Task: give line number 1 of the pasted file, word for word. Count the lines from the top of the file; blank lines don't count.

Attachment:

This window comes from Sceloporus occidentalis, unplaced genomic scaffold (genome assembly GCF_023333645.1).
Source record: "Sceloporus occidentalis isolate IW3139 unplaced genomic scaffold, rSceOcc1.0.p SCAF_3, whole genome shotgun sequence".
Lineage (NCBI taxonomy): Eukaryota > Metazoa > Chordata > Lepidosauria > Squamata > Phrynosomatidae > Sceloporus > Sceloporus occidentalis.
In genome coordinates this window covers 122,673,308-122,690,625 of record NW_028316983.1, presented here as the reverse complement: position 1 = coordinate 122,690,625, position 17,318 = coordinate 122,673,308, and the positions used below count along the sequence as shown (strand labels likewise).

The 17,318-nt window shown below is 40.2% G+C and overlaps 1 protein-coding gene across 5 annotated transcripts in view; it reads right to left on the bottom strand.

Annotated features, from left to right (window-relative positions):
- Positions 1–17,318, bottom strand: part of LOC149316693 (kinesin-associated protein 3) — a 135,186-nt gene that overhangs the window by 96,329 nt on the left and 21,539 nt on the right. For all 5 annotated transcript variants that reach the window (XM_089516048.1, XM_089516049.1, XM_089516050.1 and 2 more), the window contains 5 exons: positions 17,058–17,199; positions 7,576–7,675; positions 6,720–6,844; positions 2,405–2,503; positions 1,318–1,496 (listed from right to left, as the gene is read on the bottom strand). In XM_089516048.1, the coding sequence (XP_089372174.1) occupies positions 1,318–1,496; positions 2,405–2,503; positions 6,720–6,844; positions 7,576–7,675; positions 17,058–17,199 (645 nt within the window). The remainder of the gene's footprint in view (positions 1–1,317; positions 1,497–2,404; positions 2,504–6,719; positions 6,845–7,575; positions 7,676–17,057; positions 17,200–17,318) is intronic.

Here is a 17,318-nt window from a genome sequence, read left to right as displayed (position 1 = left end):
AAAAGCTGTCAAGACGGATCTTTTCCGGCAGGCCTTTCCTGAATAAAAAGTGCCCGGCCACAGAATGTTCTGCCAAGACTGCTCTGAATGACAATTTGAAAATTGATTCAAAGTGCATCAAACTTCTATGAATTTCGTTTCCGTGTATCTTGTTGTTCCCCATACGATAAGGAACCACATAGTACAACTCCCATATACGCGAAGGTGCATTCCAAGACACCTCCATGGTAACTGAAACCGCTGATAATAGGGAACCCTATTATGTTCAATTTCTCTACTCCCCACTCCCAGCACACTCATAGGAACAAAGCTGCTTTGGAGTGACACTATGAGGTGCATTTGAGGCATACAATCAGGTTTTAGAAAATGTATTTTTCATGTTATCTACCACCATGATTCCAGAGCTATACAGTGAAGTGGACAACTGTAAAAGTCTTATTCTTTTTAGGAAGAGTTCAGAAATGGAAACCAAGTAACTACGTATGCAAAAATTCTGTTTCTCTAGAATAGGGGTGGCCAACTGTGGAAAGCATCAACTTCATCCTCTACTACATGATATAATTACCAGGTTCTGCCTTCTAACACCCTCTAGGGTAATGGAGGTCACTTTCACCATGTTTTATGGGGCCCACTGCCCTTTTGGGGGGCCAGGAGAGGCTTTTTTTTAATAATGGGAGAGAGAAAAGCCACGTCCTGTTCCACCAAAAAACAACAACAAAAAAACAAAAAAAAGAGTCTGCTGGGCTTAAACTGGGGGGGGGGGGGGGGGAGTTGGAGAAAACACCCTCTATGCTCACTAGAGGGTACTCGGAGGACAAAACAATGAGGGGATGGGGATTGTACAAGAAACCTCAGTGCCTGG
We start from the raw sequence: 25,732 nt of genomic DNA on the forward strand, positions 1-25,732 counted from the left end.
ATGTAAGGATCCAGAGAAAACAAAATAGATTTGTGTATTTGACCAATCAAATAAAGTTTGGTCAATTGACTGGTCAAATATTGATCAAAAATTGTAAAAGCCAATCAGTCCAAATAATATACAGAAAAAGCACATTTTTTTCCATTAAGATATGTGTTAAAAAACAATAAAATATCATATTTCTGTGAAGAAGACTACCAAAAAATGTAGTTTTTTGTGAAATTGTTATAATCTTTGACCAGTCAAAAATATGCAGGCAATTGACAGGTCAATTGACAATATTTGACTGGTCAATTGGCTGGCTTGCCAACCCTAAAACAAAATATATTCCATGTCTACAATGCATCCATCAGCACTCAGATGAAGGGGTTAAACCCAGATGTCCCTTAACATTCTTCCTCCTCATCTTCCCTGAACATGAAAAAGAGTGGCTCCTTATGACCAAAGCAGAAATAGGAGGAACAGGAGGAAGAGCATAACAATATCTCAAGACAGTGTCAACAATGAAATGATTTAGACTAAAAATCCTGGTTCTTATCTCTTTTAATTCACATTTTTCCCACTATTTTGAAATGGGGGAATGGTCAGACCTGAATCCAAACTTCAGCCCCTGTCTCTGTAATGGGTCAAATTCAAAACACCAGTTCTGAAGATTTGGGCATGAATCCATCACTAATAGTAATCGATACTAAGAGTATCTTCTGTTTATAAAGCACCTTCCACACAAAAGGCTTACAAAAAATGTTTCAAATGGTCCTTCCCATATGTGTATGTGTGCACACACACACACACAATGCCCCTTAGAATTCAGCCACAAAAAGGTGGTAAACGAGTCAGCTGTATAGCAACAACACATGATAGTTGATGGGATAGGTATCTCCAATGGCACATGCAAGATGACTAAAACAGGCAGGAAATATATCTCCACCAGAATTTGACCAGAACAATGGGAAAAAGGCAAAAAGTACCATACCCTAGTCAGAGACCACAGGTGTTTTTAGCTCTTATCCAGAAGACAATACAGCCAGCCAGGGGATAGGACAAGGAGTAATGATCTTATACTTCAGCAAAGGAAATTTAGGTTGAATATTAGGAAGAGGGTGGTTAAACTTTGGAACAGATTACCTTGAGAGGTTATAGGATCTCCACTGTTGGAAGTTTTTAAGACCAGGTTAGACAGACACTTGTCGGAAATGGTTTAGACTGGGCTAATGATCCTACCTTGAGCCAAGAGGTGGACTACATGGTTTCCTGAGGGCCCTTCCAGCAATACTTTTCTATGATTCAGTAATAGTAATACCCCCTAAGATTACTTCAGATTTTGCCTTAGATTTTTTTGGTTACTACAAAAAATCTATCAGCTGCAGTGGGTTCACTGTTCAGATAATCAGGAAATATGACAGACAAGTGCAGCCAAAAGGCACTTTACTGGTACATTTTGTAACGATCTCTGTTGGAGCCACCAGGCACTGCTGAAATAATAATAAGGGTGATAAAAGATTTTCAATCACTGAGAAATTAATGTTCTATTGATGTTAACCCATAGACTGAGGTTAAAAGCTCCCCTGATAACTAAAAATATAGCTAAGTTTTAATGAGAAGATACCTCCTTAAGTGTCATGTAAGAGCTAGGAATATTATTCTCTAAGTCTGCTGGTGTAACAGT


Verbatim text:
This window comes from Sceloporus occidentalis, unplaced genomic scaffold (genome assembly GCF_023333645.1).